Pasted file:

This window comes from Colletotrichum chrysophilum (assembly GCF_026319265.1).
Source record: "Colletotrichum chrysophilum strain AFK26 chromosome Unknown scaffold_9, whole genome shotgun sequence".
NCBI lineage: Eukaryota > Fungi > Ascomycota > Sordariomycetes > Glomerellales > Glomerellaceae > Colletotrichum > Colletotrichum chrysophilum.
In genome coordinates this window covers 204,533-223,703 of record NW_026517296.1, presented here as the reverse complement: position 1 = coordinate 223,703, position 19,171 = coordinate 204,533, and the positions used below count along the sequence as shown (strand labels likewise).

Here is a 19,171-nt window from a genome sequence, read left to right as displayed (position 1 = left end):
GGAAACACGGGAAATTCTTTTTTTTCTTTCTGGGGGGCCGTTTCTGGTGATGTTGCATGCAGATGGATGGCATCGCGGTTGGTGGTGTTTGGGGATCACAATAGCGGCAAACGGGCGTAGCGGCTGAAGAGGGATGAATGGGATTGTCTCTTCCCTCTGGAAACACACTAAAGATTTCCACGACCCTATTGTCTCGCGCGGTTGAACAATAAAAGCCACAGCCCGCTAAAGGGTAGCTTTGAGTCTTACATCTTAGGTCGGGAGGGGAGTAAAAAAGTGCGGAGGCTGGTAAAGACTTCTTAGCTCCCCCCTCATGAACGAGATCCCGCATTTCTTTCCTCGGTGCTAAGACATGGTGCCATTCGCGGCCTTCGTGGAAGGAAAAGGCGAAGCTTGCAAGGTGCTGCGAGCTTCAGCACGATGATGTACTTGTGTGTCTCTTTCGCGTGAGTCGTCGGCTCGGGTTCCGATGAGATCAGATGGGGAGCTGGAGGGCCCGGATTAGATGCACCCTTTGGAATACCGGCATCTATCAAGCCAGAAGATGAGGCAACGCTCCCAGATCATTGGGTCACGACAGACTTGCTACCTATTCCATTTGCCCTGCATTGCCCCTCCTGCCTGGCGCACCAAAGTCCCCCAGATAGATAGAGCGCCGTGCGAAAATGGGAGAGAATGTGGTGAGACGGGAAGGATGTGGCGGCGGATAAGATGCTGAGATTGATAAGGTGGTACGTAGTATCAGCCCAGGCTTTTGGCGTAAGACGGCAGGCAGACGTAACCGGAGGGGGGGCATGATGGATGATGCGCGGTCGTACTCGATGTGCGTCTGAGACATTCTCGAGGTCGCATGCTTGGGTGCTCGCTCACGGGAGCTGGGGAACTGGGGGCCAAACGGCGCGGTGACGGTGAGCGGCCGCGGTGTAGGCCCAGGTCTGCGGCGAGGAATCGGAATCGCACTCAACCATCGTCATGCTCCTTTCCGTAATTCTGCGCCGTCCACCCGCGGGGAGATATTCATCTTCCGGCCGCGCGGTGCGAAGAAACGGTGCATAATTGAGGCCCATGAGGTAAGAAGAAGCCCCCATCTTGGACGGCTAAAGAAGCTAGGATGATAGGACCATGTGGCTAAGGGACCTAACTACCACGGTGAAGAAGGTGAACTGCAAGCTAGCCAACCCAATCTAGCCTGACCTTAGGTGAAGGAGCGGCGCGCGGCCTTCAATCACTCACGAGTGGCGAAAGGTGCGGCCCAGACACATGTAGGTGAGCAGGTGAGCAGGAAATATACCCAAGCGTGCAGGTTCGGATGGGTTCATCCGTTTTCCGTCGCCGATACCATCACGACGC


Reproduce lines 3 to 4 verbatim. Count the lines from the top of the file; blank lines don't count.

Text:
NCBI lineage: Eukaryota > Fungi > Ascomycota > Sordariomycetes > Glomerellales > Glomerellaceae > Colletotrichum > Colletotrichum chrysophilum.
In genome coordinates this window covers 204,533-223,703 of record NW_026517296.1, presented here as the reverse complement: position 1 = coordinate 223,703, position 19,171 = coordinate 204,533, and the positions used below count along the sequence as shown (strand labels likewise).